It is now believed that even this target may be too high; the IPCC AR4 suggested that stabilisation at 400 ppm CO2e could lead to a temperature rise anywhere up to 2.5°C.

Alarmed by the lack of practical progress on climate change, civil society organisations have been cranking up the pressure on the road to COP-15 in Copenhagen.  The campaign group was established following the publication of a study by NASA climatologist James Hansen and colleagues in 2008, titled “Target Atmospheric CO2: Where Should Humanity Aim?”  The report’s conclusions?  CO2 will need to be reduced from its current 385 ppm to at most 350 ppm CO2 – with the greatest uncertainty in the target arising from possible changes in non-CO2 effects.

The initial “350” call was more or less aligned with the recommendation of the ICCT in 2005.  However, the campaign has morphed during its relatively short lifetime to mean the more challenging 350 ppm CO2e, as the website explains: 

Climate impacts happening more quickly than anticipated have led to see the 350 ppm target not only in terms of CO2, but CO2e.  On a technical level, this becomes a more ambitious target, incorporating other greenhouse gases.  On a practical level, it signifies the same priorities has embodied all along.

To complete the picture, in July 2009 following the welcome return of the United States to constructive international dialogue, at the Major Economies Forum on Climate Change in L’Aquila, Italy, leaders of the world’s largest economies – including the EU, US, Japan, China, India, Brazil and Russia – made the following ground-breaking declaration:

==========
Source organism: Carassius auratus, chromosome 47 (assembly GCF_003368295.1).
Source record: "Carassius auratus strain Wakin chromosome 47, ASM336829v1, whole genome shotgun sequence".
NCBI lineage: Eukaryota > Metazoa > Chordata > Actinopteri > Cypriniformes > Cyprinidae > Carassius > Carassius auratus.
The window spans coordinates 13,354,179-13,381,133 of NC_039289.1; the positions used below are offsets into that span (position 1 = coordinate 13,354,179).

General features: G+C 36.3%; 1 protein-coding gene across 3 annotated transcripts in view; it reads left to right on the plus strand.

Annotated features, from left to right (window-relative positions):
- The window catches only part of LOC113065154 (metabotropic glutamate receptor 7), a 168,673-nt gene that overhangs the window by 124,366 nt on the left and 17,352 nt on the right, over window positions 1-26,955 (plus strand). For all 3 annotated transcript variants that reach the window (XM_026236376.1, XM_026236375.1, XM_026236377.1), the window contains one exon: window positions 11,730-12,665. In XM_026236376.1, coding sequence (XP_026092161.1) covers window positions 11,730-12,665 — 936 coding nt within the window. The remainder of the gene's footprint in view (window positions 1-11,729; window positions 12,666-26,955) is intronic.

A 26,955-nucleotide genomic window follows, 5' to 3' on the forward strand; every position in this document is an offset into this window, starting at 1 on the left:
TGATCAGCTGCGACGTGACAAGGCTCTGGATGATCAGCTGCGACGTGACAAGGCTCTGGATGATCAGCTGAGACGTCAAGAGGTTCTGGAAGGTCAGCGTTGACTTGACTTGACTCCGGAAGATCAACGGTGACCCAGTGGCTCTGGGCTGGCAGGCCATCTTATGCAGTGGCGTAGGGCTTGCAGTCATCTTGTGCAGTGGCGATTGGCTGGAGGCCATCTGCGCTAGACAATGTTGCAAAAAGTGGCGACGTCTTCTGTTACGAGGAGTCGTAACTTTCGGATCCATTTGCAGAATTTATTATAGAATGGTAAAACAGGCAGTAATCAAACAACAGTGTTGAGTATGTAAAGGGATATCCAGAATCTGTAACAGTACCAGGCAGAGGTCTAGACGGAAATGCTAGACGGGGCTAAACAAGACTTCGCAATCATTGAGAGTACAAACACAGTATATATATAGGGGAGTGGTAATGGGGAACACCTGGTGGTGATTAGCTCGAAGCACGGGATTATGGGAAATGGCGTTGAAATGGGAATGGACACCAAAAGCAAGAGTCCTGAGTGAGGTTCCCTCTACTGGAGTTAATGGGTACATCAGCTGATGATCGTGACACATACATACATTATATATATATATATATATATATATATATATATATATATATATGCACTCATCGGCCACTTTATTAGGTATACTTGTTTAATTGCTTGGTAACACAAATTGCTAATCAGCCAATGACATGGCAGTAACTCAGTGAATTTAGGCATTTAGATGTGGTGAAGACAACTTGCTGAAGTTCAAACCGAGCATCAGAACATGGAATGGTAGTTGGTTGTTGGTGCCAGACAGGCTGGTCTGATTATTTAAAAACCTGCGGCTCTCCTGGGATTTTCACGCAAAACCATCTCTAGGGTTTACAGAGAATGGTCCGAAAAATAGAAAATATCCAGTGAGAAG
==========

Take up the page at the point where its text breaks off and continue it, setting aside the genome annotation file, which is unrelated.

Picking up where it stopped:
We recognise the scientific view that the increase in global average temperature above pre-industrial levels ought not to exceed 2°C.

Despite falling short of calling for a long-term target for stabilisation or percentage emissions cuts, the political significance of this declaration is huge.  What is clear from the science is that to stand a reasonable chance of staying below 2°C, we will need to engineer a rapid transition to a completely decarbonised energy system by 2050, as well as reversing deforestation and cutting emissions from other land-based sources.

It is for good reasons that the 2°C principle is widely accepted by heads of State, civil society organisations, climate change scientists and policy makers.  But the threshold has not been universally accepted.  To date, we do not know of any business that has a publicly declared ambition to keep global warming below 2°C.  Then again, we are not aware of any business that has taken any public position on what represents “dangerous” climate change.

The really bad news – and perhaps an insight into why businesses are slow to embrace 2°C – is that every time we look at the science it seems the greenhouse gas stabilisation target for avoiding 2°C is lower than before: from 550 ppm CO2 in 1996, to 450 ppm CO2 in 2003, to 400 ppm CO2e in 2005, even as low as 350 ppm CO2e in 2009.

This is precisely the reason why the 2°C concept is so important to understand. “Staying below 2°C” sets the overarching level of ambition, from which we derive stabilisation targets in “parts per million” (based on the best available science), which then inform us about actionable “percentage emissions reductions” (e.g. minus 85% by 2050).  We cannot fall into the trap of conflating 2°C with a particular ppm stabilisation target – recent history has shown this to be folly.

Our atmosphere is already loaded with greenhouse gases to the tune of around 435 ppm CO2e and rising by 2-3 ppm every year, i.e. well beyond what today’s science indicates is the necessary long-term stabilisation level.  So as well as eliminating emissions from fossil fuels, we will likely need to enhance terrestrial carbon sinks – through massive reforestation programmes and advanced soil management practices – as well as considering other ways to suck CO2 out of the atmosphere if we are to stand any chance of avoiding “dangerous climate change”.